But Dr Bright, who has PhD in immunology and worked at BARDA for 25 years before being ousted, said a strategised, centralised, co-ordinated plan and "proper leadership" was vital early on.

"We've known for some time that our stockpile is insufficient in having personal protective equipment," Dr Bright said. "Once the virus began spreading and became known as a threat, I did feel quite concerned we didn't have those supplies."

Those urges, those alarms were not responded to with action.

"Americans deserve the truth," he said later.

"We have the world's greatest scientists. Let us speak. Let us lead without fear of retribution."

The vaccine expert, who was removed from his job in April, said that no action was taken to put a viable plan in place when Secretary Azar and the HHS were briefed on the outbreak in Wuhan.

Dr Bright - who has yet to accept a role at NIH - said officials are already experiencing challenges with limited doses of the recently approved drug, which was given emergency use authorisation by the FDA.

The HHS has hit back, saying Dr Bright has "not yet shown up for work" even though he was on a "taxpayer-funded" medical leave for hypertension but continues to collect his $US285,010 ($A440,000) salary.

The HHS' blistering statement argued that his complaint was full of "one-sided arguments and misinformation" on Thursday.

"It has some benefit in people and we have limited doses," he said. "We have limited doses and we haven't scaled up production.

"We don't have a plan on how to fairly and equitably distribute that drug.

"If you can imagine the scenario this fall (autumn) or winter, maybe even early next spring when the vaccine becomes available, there is no one company that can produce for our country or the world; it will be limited supplies.

"We need to have a strategy and plan in place now to make sure we cannot only fill that vaccine, make it, distribute it - but administer it in a fair and equitable plan."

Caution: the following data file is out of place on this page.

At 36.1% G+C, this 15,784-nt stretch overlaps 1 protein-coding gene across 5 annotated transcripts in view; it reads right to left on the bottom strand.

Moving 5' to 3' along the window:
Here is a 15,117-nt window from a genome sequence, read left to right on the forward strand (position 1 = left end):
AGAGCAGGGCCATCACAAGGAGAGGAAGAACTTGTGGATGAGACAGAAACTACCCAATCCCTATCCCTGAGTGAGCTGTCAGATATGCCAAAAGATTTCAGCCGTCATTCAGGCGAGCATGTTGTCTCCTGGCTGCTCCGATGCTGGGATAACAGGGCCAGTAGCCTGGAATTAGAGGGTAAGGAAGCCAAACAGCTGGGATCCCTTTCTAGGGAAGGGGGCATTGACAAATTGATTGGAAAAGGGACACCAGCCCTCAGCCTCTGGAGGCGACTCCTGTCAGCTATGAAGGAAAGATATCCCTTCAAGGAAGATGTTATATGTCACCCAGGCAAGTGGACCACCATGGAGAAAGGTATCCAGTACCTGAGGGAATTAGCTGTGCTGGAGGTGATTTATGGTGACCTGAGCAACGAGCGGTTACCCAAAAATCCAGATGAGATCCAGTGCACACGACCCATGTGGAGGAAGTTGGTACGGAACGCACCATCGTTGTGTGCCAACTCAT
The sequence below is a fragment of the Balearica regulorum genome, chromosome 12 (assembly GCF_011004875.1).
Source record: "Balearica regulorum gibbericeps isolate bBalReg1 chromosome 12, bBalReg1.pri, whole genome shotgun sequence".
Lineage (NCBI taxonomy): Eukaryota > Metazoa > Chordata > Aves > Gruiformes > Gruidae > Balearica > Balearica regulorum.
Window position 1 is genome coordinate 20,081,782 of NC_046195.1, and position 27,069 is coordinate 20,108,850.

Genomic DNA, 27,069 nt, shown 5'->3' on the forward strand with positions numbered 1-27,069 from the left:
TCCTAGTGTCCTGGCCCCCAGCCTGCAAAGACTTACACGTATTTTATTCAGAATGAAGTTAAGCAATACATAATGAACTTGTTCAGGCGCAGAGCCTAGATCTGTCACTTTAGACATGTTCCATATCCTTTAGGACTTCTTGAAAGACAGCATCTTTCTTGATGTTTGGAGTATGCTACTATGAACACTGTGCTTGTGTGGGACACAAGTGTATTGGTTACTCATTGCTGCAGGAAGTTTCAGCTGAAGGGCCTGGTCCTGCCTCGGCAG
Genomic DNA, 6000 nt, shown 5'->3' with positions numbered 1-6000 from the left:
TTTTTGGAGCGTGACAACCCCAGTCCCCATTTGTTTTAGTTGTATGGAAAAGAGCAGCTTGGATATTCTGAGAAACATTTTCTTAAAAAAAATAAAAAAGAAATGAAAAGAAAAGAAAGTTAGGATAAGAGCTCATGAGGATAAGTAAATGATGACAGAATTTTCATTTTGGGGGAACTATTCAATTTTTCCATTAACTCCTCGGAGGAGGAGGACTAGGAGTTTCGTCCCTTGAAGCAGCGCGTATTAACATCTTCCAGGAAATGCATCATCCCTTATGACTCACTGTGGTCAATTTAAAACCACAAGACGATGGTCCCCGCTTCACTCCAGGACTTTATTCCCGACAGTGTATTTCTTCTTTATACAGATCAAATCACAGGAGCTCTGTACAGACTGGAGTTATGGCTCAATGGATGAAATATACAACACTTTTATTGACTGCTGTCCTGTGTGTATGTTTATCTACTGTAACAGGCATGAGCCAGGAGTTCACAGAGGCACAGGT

President Donald Trump has been slammed for not doing enough to fight COVID-19. Picture: Evan Vucci/AP
President Donald Trump has been slammed for not doing enough to fight COVID-19. Picture: Evan Vucci/AP

Dr Bright's comments come after his whistleblower complaint last week raised concerns about the virus to the Trump administration in January.

In it, he warned this winter will be the "darkest in US history" due to a second wave of the deadly bug.

Today, he echoed those fears. "Time is running out because the virus is still spreading everywhere and people are getting restless," he said.

And coupled with a seasonal influenza outbreak, Dr Bright said a resurgence "could be devastating".

"If we fail to develop a national co-ordinated response, based in science, I fear the pandemic will get far worse and be prolonged, causing unprecedented illness and fatalities," he said, when pressed by one congresswoman.

In a prepared three-page testimony, the scientist wrote: "Our window of opportunity is closing.

"If we fail to develop a national co-ordinated response, based in science, I fear the pandemic will get far worse and be prolonged, causing unprecedented illness and fatalities," he said.

"While it is terrifying to acknowledge the extent of the challenge that we currently confront, the undeniable fact is there will be a resurgence of the COVID-19 this fall, greatly compounding the challenges of seasonal influenza and putting an unprecedented strain on our health care system.

"Without clear planning and implementation of the steps that I and other experts have outlined, 2020 will be darkest winter in modern history."

He previously said Mr Azar repeatedly downplayed and ignored his virus warnings.

More than 86,000 Americans have died - more than one-quarter of global deaths and the world's highest toll.

This story first appeared on The Sun and has been republished here with permission

Originally published as Trump claims he had pandemic plan